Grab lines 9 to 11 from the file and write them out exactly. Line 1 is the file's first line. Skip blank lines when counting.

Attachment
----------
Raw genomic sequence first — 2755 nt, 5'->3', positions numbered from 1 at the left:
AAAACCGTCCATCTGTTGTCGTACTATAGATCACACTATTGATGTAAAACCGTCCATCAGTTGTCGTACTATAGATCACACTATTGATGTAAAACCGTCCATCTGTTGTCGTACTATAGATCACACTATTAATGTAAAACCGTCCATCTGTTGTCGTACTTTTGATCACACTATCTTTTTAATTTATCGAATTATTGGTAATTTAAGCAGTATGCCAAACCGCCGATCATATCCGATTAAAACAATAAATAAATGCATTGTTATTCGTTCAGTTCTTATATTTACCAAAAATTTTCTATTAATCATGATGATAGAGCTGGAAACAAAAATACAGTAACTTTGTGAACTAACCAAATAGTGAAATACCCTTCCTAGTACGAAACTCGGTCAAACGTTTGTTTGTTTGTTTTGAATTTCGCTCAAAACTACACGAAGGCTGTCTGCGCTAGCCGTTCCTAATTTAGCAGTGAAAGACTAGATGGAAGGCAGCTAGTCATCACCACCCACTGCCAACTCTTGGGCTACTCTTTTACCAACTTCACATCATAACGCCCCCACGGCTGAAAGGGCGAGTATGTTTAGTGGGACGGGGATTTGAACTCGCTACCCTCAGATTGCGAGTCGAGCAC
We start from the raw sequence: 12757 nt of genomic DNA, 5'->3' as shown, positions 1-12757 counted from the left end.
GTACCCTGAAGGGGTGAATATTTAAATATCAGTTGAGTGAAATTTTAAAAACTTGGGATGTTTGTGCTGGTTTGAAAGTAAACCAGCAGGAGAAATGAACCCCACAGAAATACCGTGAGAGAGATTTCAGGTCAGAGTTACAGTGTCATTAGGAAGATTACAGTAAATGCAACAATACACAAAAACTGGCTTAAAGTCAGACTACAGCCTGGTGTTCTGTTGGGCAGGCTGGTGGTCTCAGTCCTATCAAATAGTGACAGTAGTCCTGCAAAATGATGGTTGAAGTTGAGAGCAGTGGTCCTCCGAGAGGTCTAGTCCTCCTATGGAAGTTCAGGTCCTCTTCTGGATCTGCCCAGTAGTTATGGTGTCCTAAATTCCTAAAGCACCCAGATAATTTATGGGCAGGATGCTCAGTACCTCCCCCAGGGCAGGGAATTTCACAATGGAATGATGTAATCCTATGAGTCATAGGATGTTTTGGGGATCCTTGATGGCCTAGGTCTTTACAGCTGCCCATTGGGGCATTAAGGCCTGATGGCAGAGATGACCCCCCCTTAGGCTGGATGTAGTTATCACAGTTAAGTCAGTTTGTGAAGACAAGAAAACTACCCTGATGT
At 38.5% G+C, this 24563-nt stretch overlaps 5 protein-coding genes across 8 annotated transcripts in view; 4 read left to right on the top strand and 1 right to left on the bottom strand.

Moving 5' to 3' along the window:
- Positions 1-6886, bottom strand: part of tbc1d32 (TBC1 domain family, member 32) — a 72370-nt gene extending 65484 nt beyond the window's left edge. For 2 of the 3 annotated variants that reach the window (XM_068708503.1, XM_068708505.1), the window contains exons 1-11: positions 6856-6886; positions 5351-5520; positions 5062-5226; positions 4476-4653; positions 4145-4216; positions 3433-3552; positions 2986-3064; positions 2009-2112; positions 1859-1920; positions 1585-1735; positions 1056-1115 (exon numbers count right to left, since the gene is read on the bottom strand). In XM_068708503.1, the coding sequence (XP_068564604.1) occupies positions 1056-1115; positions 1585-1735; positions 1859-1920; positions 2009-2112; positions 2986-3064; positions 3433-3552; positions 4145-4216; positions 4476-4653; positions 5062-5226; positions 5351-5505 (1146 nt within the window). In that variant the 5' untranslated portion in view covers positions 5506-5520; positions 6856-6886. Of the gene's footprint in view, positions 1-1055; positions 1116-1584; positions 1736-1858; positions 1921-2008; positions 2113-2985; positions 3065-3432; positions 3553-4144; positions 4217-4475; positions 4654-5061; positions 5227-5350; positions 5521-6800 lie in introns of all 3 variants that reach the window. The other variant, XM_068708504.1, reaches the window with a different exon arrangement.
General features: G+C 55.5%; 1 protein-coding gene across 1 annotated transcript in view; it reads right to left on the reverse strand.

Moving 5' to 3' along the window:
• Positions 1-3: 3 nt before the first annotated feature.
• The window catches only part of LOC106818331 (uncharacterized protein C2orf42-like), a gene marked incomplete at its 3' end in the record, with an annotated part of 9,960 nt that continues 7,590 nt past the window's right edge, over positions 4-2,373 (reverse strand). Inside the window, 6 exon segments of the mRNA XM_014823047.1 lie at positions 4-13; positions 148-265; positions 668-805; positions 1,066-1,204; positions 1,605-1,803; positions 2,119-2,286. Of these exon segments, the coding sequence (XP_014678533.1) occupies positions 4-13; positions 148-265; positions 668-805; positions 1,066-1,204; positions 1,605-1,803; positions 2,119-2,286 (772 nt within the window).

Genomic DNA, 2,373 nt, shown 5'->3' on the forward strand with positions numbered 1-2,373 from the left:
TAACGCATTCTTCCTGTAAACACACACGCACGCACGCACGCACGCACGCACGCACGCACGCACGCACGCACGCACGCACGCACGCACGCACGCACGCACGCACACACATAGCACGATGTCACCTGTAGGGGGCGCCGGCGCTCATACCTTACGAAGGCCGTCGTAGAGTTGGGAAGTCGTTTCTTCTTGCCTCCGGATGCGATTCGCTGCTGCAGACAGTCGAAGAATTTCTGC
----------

Moving 5' to 3' along the window:
• Positions 1-3: 3 nt before the first annotated feature.
• The window catches only part of LOC106818331 (uncharacterized protein C2orf42-like), a gene marked incomplete at its 3' end in the record, with an annotated part of 9,960 nt that continues 7,590 nt past the window's right edge, over positions 4-2,373 (reverse strand). Inside the window, 6 exon segments of the mRNA XM_014823047.1 lie at positions 4-13; positions 148-265; positions 668-805; positions 1,066-1,204; positions 1,605-1,803; positions 2,119-2,286. Of these exon segments, the coding sequence (XP_014678533.1) occupies positions 4-13; positions 148-265; positions 668-805; positions 1,066-1,204; positions 1,605-1,803; positions 2,119-2,286 (772 nt within the window).